A Q&A with Architect Richard Lai
ASPEN SOJOURNER: What’s your origin story?
Richard Lai: I was born in Beijing in 1937, just before the Japanese invaded China. Right before Pearl Harbor, my father, who was in the diplomatic service, was posted to New Zealand. If Pearl Harbor had happened two months earlier, my family never would have gotten out.
AS: What do you remember of New Zealand?
RL: The first Americans I ever met were the Marines who protected New Zealand. They would give us American candy, Life Savers and lemon drops, things you couldn’t get during the war.
AS: You speak Mandarin, English, and Spanish. How’d you acquire Spanish?
RL: Right after the war, my father was transferred to British Columbia. It was the communist revolution in China, so his salary wasn’t coming through. We were destitute. My parents were thinking about opening a grocery store, but then he was transferred to Cuba. I got a scholarship to a prep school in Havana, and that school was so good that it got me into Princeton.
AS: Where you graduated with an MFA in architecture. How did you end up in Aspen?
RL: Every spring, I would write letters to architects looking for summer jobs. I spent two summers interning with an architect in New York City, another summer with an architect in Fort Lauderdale. Then during my last summer at Princeton, [architect] Sam Caudill offered me a job and I drove out to Aspen.
AS: What do you recall about that road trip?
RL: I was driving a 1951 Chevy. The guy who sold it to me was a Princeton professor, and it was a piece of junk. Going over Independence Pass, the radiator burst, and I had to fill it with water from a creek.
AS: That was in 1959. What was Aspen like back then?
RL: There were dirt roads, and when the wind would blow, there were great clouds of dust and you couldn’t see across the street. They didn’t have mail delivery back then, so every day at 10 or 11 o’clock, the mail would arrive, and the whole town would converge on the post office. It was like a high school locker room, and you’d meet everybody.
AS: After you returned to Princeton, you wrote your master’s thesis, proposing a pedestrian mall for Aspen.
RL: I looked at Santiago de Compostela in Spain, Oberammergau in Germany, and the Chapel of Notre Dame du Haut that Le Corbusier designed in Ronchamp, France. My thesis was that in all of those towns, people came in droves on pilgrimages. And people also made pilgrimages to Aspen, not just for skiing, but for the Aspen Music Festival; you could walk around town and out of windows you would hear people playing violin, practicing operatic scales. It was fantastic.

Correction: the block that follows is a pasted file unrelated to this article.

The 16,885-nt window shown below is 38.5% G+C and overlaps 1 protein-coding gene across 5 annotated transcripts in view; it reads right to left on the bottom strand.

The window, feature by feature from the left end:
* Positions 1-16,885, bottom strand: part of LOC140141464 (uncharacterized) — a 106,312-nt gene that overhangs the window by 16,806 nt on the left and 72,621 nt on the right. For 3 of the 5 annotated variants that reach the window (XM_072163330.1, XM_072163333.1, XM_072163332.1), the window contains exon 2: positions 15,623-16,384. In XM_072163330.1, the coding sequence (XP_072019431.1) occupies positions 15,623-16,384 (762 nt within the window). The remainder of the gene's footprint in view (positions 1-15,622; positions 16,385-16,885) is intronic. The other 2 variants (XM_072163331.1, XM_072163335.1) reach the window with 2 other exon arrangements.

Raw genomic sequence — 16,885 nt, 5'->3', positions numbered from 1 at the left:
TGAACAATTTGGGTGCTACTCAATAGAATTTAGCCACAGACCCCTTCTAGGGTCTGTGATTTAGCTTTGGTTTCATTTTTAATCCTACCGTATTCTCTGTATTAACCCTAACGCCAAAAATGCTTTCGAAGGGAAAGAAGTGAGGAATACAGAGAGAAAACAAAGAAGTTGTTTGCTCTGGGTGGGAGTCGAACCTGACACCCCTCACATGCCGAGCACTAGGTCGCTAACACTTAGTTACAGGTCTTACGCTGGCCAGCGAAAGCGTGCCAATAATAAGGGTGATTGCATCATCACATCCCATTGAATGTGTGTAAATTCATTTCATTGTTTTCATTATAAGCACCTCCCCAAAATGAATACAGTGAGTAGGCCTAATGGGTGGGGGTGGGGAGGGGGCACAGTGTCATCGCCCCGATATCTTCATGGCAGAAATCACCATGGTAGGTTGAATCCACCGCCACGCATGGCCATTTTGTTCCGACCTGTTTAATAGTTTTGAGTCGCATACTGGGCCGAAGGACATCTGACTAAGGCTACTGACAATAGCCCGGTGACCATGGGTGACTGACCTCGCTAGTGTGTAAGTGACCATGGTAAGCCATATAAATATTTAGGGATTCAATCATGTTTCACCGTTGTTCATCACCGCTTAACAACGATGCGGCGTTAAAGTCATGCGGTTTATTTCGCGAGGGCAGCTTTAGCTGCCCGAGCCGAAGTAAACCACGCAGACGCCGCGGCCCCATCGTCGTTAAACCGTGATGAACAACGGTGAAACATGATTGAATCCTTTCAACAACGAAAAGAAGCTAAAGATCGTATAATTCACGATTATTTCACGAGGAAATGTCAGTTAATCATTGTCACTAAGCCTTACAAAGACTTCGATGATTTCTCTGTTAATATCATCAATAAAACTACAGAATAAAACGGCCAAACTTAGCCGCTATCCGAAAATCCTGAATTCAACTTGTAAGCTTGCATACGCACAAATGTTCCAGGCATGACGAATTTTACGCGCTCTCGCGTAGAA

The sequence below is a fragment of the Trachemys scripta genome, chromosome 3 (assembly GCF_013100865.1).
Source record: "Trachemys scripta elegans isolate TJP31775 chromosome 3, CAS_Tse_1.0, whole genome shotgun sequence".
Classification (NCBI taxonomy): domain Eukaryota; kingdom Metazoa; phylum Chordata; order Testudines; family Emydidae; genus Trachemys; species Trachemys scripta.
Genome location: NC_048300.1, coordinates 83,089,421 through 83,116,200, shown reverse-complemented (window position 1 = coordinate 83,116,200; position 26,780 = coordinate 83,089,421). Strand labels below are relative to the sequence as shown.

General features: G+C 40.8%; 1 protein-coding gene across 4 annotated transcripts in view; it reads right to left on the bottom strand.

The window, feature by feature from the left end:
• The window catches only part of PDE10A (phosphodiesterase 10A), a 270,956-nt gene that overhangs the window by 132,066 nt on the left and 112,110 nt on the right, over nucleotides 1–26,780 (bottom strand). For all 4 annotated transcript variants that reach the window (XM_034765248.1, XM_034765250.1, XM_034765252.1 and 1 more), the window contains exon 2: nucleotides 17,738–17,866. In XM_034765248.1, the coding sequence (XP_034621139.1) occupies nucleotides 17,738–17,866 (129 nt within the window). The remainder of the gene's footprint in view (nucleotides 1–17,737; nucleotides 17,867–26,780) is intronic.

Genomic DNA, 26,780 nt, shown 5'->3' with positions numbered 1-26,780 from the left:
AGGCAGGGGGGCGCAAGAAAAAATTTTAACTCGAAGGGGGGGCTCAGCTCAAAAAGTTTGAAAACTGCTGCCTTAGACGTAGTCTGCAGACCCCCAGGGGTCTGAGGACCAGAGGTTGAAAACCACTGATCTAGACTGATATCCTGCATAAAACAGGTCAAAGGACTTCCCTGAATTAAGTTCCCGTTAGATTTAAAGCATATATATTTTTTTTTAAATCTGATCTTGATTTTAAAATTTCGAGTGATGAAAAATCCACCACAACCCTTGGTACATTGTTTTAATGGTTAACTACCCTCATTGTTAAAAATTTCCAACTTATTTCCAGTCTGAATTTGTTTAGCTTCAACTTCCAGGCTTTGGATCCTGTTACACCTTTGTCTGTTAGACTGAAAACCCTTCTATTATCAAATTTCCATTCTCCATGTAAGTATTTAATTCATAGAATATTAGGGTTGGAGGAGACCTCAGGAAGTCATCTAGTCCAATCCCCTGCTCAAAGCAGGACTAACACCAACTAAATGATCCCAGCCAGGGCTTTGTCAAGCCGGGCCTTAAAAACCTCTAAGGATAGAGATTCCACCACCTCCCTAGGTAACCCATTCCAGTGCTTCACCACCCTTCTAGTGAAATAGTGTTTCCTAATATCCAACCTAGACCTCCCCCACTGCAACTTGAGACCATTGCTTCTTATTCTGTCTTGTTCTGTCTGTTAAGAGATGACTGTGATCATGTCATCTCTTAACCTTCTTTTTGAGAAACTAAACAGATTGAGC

AS: You posited that Aspen’s pilgrims needed a place to gather. While working for Caudill, you chaired the design committee of an experiment that inspired today’s pedestrian mall.
RL: It was only for a week during the summer of 1961, but with the city’s cooperation, we closed off Galena to Mill and Cooper and blocked off the streets with boxes made from railroad ties that were filled with colored gravel. Fir trees were anchored to the ground with rebar like Christmas trees, and the Aspen Design Festival donated sculptures that were put all over the place. We brought in a platform for jazz and chamber music, and we opened up the water main so there was a stream running through the middle of it.
AS: That sounds magical!
RL: [Then–Aspen Times owner] Bil Dunaway wrote an editorial in the paper saying it was a success—and it was. That helped start the impetus for the permanent replacement.
AS: But you left Aspen in 1965, 11 years before the mall was built, and became a college professor teaching in Texas and Arizona. What made you recently retire to Aspen?
RL: I wanted to end my career where it started. But in a way, I never left. During my absence, for half a century, my family would come here on ski vacations and on summer vacations.
AS: What did you think the first time you walked the permanent mall?
RL: I was tickled pink! I remember my kids playing in the fountain. I don’t have many buildings that I’m remembered for because I was a teacher rather than a designer. But this is what I consider my greatest achievement. I wasn’t the designer, but it was my idea. I did that when I was in my 20s. Now I’m 80 years old.
AS: Any advice for the city as it begins its planned renovation of the mall?
RL: There are some practical things they have to do—like conforming to ADA requirements—but other than adding more interactive focal points like the fountain, I like it the way it is.
AS: What do you think about the city considering the mall for historic landmark designation?
RL: I’m actually astounded.... I had no idea that this would happen.
AS: Any last thoughts?
RL: History is the soul of mankind—it really is. I was on the planning commission when I was young. Now as an old man, I’m on the historic preservation committee here. That seems appropriate.